Full of memories and paraphernalia of the past it provides some relief to the dark and bleak present. Winston likewise finds relief in individuals, evidently the wrong ones as the reader later on learns, but nonetheless the character of O’Brien attract him,” we will satisfy in a place where there is no darkness” Winston is told by him and this gives him hope. He composes his diary to O’ Brien and thinks this may be the only person who comprehends and feels the same method, offering him a sense of convenience ‘”I am with you … I am on your side” O’ Brien seems to be stating’ and although Winston is gravely mistaken, there is some relief that he believes someone empathises with him, this gives him faith. “Proles and animals are complimentary” specifies the celebration motto, and Winston believes with conviction that the only popular hope are within these ‘swarming neglected masses’. The proles seem totally free, whereas the rest of the population is indoctrinated and docile. The proles can reveal themselves, they are enabled to be passionate even if it just about beer and the lotto.

It is ironic that passion can also be stimulated in the external and inner celebration members, yet this passion remains in relation to ‘the two minute hate’ and to Big Bro, instead of a passion for freedom and for hope. Thus continuously Orwell writes that ‘if there is hope, it lies in the Proles’. Orwell himself states that the proles “represent real human beings with their emotions intact and not driven out of them.” Winston acknowledges that the Proles are the key to change, as they are the only people capable of thinking on their own.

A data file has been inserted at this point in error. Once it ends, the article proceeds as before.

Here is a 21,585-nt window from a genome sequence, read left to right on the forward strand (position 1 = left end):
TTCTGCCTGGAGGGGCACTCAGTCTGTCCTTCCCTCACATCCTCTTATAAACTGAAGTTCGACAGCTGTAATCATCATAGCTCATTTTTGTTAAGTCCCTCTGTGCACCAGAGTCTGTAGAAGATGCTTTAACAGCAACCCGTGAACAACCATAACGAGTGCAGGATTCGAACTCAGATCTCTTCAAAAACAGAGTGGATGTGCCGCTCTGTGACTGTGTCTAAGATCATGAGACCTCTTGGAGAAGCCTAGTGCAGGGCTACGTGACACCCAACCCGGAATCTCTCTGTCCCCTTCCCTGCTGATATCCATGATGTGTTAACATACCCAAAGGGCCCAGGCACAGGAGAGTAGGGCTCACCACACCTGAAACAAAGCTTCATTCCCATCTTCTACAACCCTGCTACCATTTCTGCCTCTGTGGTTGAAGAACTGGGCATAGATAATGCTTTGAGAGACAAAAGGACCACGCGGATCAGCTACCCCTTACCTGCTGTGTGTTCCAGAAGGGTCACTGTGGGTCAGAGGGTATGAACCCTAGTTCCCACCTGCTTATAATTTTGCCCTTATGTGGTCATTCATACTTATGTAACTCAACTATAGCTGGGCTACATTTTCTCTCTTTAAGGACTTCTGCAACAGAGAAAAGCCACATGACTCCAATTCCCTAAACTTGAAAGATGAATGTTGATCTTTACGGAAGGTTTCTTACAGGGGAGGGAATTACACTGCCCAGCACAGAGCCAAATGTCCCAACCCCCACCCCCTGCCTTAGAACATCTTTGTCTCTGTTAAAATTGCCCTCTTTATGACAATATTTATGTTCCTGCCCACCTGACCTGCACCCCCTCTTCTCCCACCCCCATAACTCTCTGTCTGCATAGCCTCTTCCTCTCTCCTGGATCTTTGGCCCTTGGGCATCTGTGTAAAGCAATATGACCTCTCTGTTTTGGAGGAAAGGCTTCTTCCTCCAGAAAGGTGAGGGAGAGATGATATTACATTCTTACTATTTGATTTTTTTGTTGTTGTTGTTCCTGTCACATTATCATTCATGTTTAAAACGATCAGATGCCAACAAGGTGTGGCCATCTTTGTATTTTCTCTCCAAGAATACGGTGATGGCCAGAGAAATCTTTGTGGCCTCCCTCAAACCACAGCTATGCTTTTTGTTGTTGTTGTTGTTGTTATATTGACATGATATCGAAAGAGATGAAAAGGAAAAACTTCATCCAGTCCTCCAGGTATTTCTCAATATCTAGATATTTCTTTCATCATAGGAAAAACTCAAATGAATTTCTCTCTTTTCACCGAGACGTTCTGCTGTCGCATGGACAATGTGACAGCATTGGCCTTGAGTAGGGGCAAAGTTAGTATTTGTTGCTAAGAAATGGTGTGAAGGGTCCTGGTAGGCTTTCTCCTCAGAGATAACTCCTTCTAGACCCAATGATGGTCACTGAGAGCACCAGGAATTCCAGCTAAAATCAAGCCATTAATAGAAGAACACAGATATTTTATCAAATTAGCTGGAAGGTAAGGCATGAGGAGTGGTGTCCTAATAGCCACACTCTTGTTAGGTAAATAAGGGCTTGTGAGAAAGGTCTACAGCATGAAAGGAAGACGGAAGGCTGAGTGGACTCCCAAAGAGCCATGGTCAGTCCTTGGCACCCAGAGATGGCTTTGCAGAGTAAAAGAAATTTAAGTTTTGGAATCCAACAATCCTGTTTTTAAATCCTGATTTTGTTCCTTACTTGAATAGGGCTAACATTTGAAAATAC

However this is just a restricted relief, the proles have been tamed and inhabited by the celebration, they are enabled specific flexibility due to the fact that they do not have the ability to rebel, as Orwell composes they are not mindful of their own strength, “Till they become mindful they will never ever rebel, and until after they have rebelled they can not become conscious.” To that end hope might indeed lie with the proles yet it seems not likely to amount to the disobedience needed to bring relief to Oceania.